NSPS: A great commitment by the government to renew the fleet and build in Canada

The National Shipbuilding Procurement Strategy (NSPS) was announced in June 2010. This commitment to renew the fleet in Canada supports the sustainable development of a robust domestic marine and shipbuilding industries through a long-term approach to federal procurement. CMISA is a strong advocate of this build-in-Canada policy.

The right to negotiate but only if the terms and conditions provide best value to Canada

In the first stage of the National Shipbuilding Procurement Strategy, three shipyards were qualified following a competitive process (the ‘NSPS shipyards’). The two top scoring shipyards were selected to negotiate contracts for the construction of a total of 28 vessels. Irving Shipbuilding was selected to negotiate the build contracts of up to 21 large combatant ships and Seaspan was chosen to negotiate contracts for the build of up to 7 large non-combatant ships. These umbrella agreements are subject to change and no binding obligations exist between the government and the two shipyards selected to negotiate with. The onus remains upon the shipyards to present the best value solution for Canada. As of today, no shipbuilding contracts have been awarded. The government has delayed a significant amount of NSPS funding until it can be determined that it can be used efficiently.

The government’s budget is enough to deliver the required vessels; capacity is the issue

NSPS has not been without its problems. Initial recommendations from the Shipbuilding Association of Canada were to select three shipyards in Canada who would then compete for contracts based on ship class. This would have ensured competition remained and sufficient capacity existed to deliver all the vessels required for the set budget. Several studies looking at the costs of various ship programs indicate that the programs may not have adequate funding to meet the requirements the Navy and Coast Guard have specified under the current two shipyard build strategy. The current under capacity has resulted in delays. Given the high inflation costs in the shipbuilding sector, these delays will result in fewer vessels being delivered for the set budget. Either the government must increase the budget or increase shipbuilding capacity by opening build negotiations to all three NSPS shipyards to bring the program back on track.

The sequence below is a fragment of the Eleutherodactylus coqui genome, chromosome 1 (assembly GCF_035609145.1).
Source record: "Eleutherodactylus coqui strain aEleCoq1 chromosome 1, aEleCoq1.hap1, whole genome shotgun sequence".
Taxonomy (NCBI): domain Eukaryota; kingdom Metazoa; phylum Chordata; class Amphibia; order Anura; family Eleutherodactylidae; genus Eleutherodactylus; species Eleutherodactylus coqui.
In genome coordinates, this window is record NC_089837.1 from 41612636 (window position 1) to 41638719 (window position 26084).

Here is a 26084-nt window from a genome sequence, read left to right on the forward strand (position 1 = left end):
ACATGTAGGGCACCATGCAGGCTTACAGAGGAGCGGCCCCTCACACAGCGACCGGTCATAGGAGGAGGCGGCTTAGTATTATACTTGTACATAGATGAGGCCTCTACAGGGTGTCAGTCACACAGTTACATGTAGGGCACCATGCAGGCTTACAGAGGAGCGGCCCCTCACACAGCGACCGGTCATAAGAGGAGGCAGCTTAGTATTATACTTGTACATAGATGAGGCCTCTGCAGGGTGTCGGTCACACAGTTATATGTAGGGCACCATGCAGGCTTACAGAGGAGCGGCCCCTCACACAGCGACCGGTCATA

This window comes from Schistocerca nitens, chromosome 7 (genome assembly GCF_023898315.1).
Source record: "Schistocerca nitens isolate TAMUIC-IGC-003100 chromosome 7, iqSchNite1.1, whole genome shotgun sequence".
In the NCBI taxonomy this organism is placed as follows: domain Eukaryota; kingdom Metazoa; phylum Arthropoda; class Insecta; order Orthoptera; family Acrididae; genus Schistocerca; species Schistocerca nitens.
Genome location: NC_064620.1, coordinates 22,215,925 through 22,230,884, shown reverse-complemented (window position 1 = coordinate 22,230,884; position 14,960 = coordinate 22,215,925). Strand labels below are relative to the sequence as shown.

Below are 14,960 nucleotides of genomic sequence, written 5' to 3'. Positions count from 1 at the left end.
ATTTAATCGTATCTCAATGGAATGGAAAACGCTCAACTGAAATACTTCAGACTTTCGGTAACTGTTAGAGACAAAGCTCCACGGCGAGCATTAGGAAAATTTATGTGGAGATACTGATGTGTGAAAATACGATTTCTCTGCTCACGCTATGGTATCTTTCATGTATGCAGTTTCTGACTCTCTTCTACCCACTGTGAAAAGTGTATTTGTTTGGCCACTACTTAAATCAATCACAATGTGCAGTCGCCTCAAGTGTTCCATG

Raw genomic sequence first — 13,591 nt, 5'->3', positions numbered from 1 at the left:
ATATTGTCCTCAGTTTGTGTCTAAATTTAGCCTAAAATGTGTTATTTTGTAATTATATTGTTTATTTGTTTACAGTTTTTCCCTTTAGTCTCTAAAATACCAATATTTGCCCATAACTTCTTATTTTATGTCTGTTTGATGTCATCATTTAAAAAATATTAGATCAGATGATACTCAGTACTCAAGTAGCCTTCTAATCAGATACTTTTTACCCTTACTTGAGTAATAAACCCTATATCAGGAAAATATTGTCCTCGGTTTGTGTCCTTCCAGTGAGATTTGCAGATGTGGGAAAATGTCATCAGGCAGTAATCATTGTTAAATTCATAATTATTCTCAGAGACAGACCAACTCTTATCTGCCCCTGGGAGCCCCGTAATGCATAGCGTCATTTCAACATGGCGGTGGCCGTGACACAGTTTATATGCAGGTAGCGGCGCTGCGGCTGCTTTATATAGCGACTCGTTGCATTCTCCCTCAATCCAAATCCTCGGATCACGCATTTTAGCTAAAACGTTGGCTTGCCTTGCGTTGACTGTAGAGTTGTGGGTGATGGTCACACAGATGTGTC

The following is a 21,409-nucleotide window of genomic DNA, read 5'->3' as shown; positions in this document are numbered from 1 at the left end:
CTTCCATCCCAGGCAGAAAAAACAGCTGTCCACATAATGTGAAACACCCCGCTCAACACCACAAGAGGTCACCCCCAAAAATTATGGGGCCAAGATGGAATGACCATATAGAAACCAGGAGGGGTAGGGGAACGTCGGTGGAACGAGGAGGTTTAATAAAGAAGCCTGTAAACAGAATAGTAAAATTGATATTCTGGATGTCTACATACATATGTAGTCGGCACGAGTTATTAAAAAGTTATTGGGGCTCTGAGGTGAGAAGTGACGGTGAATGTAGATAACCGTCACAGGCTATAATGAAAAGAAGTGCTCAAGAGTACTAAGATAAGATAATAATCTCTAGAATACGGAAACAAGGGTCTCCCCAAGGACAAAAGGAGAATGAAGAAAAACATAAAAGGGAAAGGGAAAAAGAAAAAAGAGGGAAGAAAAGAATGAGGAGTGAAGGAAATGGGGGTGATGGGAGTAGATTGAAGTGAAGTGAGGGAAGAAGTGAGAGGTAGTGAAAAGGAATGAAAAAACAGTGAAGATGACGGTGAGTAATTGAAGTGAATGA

The NSPS predates the Defence Procurement Strategy (DPS)

The issues with NSPS and other Major projects such as the F-35 have caused the government to initiate a government wide Defence Procurement Strategy (‘DPS’). The Defence Procurement Strategy is aimed to leverage value propositions, key industrial capabilities, industrial and technological benefits and export strategies in defence procurements. The NSPS pre-dates the DPS and as such, the current federal shipbuilding programs do very little to consider these aspects. In particular, how to leverage the programs to develop industrial and technological benefits and create an export strategy has yet to be demonstrated.